Just talking about VWs

Discussion in 'Volkswagen' started by Pops, Mar 12, 2018.

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  1. Aug 9, 2018 #261

    blane.c

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    Rocker ratios? If you wanted to build up a big cube engine and take this threads advise to use a stock cam and single port heads for low end torque, would there be any advantage or disadvantage to using different ratio rockers vs. stock (considering stock 1.1 to 1)?
     
  2. Aug 9, 2018 #262

    Vigilant1

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    I'm assuming you are talking about a direct drive engine, how many RPMs will you be turning? A large VW engine that will be turning at 3400-3600 RPMs or so for max HP would probably benefit from dual-port heads (see a related post from Pops, here). I don't think you'd benefit from a modified ratio on the rockers if you are using a racing/street performance head with the larger valves. They provide plenty of breathing for a large VW running at "only" 3600 RPM.
     
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  3. Aug 9, 2018 #263

    blane.c

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    Cruise 2700 RPM, maybe 3000 RPM + or - max because large diameter propeller. I like large diameter propellers and low RPM engines so why build a screamer I won't like. I am wondering if using a stock cam, whether low RPM torque would benefit from say a 1.25 to 1 lifter compared to a 1.1 to 1 lifter or if it would be adverse to your low RPM torque goals?
     
  4. Aug 9, 2018 #264

    Pops

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    The ratio rockers are for better breathing at a lot higher rpm than you want to run, I would stay with the stock cam and rockers.
     
  5. Aug 9, 2018 #265

    blane.c

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    Thank you
     
  6. Aug 10, 2018 #266

    N8053H

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    Yes higher lift cams help scavenge the cylinders when turning high RPM's. At lower RPM's this is not needed.
     
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  7. Aug 10, 2018 #267

    N8053H

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    Here she is all done and ready for flight.

    IMG_1708.jpg
     
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  8. Aug 10, 2018 #268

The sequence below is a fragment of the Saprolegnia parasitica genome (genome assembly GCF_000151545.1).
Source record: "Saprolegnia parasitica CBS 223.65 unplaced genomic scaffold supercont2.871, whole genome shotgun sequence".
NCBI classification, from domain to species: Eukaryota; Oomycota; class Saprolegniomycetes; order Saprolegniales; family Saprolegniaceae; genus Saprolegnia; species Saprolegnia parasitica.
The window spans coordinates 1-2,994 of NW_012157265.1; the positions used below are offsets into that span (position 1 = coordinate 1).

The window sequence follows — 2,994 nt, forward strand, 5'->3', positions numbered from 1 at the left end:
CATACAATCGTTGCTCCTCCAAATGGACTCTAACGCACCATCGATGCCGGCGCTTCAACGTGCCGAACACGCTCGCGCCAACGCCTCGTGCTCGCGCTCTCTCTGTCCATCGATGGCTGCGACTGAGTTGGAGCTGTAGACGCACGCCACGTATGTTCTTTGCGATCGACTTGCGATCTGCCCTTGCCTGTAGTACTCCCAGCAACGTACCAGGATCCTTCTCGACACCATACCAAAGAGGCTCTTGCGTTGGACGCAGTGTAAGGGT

blane.c

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    The pushrod tubes? The stock pushrod tubes will be to short on a stroker engine? Some of the after-market tubes are two piece with a spring and a additional seal (another place to spring a leak) are these the solution or is there a better method?
     
  9. Aug 10, 2018 #269

    blane.c

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    That looks like fun!
     
  10. Aug 10, 2018 #270

    Vigilant1

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    Single-port heads vs dual port

    We've had some discussion on single-port heads vs dual port. I think there's consensus that the single-port heads work well at improving torque at low RPMs (as I understand it, the proposed explanation is that the restricted/smaller pipe flows at a higher speed and "packs" the cylinder a bit due to dynamic pressure). But, at somewhat higher RPMs and larger engine displacements, the more restrictive single port heads don't flow well enough to get an optimum charge into the cylinder during the intake stroke.

    I've never seen a comparative dyno chart, so I lack a true fact-based comparison, but here's some reasoning we can work from:

    If I've got this right, VW engineers used single port heads in their 1500 cc engines. Dual parts were adopted for the 1600cc engines (there were some 16000cc engines with single ports, some with dual ports). So, apparently, somewhere around 1500cc and 1600CC is where dual ports were found to be useful.
    It looks like the stock VW 1600cc engine puts out max HP at about 4250 RPM (see below).
    [​IMG]
    If we assume this was a deliberate design decision (that VW engineers wanted their peak HP to be at 4250 RPM), then we can figure out the place where they found that they needed to go to dual ports to achieve that.
    4250 RPM x 1/4 (since one intake stroke per RPM) x 1500cc (engine displacement)= 1,594 liters per minute. A single port was apparently okay for this average flow rate (i.e. single ports worked for 1500cc engines).